At trial, the State offered into evidence four pictures of the victims prior to the accident, along with several crime scene and autopsy photographs.*fn2 Defendant objected to the admission of the victims' pre-accident photographs, arguing they were not probative of any disputed fact. Without explanation, the trial judge admitted a 2003 picture of Vanessa on her wedding day and a school photograph of Marissa at age twelve. Defendant also objected to the admission of the autopsy and crime scene photographs. Counsel argued the cause of death was not disputed, and the photographs were "very inflammatory" and "more prejudicial than probative." The trial judge admitted five autopsy photographs and eight pictures of the crime scene, concluding they were "probative [of] the injuries and the extent of the impact [that] caused the death[s,]" which would be corroborated by the medical examiner.

Samuel Robinson testified he saw defendant exit his pick-up and start walking away. Bystanders then prevented him from leaving the scene, so defendant sat on the curb. As the police arrived, Robinson watched defendant discard "something down a sewer grate." In his custodial statement, defendant admitted he discarded a plastic green straw. The straw was retrieved and subjected to forensic DNA testing. In that regard, Detective Howard Johnson offered this testimony:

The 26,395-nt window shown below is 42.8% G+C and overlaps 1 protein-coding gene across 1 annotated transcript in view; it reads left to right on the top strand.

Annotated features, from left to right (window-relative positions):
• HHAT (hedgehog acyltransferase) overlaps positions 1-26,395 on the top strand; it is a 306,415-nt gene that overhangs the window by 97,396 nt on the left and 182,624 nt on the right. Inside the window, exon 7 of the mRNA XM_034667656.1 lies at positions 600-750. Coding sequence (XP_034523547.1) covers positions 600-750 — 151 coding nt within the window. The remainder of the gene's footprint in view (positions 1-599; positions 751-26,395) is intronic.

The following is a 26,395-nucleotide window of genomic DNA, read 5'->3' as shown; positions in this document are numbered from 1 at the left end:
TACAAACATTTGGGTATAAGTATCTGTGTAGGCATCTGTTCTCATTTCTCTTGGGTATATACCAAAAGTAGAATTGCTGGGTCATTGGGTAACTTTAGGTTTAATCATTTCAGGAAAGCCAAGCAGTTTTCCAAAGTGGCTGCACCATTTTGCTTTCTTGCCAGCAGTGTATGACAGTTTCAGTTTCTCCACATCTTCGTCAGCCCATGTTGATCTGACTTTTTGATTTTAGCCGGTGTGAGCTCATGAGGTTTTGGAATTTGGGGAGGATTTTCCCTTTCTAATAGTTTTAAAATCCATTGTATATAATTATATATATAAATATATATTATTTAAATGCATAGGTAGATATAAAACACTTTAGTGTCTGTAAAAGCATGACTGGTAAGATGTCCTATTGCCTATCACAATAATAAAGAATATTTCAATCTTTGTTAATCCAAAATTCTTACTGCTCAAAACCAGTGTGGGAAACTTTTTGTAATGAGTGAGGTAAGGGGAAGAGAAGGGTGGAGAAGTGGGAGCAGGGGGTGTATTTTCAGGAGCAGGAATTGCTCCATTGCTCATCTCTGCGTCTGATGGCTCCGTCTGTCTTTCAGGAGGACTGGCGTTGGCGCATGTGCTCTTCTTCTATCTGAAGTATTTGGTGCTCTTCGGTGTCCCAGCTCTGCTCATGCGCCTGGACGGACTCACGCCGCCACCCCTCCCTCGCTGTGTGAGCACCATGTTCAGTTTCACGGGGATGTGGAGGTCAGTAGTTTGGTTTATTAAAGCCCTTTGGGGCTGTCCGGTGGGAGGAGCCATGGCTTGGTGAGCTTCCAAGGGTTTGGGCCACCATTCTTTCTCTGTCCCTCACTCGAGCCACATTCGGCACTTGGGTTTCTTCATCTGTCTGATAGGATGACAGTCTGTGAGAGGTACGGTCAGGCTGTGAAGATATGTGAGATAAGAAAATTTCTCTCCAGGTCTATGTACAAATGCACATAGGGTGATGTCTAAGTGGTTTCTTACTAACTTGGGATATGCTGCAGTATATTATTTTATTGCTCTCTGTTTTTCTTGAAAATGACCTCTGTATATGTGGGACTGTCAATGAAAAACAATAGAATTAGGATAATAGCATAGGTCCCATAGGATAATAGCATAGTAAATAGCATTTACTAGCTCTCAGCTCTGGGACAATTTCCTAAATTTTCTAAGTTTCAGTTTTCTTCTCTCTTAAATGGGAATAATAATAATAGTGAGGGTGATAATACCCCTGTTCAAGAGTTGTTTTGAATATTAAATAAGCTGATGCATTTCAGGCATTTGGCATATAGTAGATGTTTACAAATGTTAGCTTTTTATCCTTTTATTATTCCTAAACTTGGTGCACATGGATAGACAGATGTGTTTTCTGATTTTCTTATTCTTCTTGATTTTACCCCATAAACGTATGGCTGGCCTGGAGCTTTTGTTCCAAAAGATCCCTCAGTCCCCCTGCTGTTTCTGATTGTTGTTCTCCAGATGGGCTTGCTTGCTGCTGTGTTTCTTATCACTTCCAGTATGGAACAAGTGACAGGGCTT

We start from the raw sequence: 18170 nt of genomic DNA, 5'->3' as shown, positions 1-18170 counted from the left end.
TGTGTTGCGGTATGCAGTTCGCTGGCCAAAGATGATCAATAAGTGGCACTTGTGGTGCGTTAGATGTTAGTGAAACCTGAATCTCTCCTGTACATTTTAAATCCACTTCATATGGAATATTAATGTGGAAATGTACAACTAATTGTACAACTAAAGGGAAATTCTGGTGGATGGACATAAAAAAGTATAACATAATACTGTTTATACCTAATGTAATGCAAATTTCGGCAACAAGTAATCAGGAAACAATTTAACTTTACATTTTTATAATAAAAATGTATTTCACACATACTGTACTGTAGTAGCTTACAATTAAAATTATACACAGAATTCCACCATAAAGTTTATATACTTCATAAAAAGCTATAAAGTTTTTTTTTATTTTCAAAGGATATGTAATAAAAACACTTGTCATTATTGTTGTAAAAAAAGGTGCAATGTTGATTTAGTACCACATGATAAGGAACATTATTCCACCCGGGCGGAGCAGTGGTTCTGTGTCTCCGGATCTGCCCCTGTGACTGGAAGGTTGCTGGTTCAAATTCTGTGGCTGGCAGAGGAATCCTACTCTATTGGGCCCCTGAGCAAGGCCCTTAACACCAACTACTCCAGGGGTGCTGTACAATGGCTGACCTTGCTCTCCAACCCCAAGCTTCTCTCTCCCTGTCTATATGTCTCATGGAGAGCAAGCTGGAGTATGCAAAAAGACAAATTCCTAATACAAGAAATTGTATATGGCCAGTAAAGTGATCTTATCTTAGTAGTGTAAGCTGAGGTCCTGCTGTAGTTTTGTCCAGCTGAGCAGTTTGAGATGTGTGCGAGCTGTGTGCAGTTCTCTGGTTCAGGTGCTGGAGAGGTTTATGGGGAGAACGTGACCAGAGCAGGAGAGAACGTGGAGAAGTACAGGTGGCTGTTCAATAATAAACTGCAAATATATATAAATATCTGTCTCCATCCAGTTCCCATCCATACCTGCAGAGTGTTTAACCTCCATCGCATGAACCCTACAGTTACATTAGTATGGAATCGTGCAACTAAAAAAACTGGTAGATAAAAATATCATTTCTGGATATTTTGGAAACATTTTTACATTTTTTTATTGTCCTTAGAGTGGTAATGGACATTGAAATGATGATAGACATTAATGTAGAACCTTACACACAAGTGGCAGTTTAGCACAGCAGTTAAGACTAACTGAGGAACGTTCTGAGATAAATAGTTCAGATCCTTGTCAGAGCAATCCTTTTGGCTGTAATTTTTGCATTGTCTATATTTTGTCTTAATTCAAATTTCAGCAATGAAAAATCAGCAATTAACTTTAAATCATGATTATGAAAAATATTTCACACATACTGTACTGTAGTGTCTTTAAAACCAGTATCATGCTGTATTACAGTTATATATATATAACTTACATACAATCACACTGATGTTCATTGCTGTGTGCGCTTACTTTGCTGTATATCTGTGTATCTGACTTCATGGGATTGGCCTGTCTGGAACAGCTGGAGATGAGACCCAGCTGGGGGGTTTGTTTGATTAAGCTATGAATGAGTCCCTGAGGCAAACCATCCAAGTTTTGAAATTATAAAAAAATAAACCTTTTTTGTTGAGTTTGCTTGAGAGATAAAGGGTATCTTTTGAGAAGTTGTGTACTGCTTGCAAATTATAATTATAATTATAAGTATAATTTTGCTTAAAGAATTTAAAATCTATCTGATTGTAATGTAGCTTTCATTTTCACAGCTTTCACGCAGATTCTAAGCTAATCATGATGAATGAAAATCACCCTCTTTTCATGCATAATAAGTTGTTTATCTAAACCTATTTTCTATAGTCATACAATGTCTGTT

Q: Detective, that green straw that you took a picture of, what was done with it after it was placed into evidence by Detective Muhammad?

A: Eventually, I had it removed from evidence. It was packaged. It was brought down to the New Jersey State Police . . . Laboratory . . . . And they did an analysis of the straw at my request for two things. First thing we wanted . . . to find out whether or not the straw actually came from the defendant. Second thing was, I wanted to find out, since it looked like a straw that was --

The Court: Sustained -- no -- next question please.

Q: Detective, I'm gonna [sic] show you what has been marked as S-13. Can you tell the members of the jury what is contained in that bag?

A: Yes. There is the green straw and it's encased in some sort of glassine package. There's also a little vial.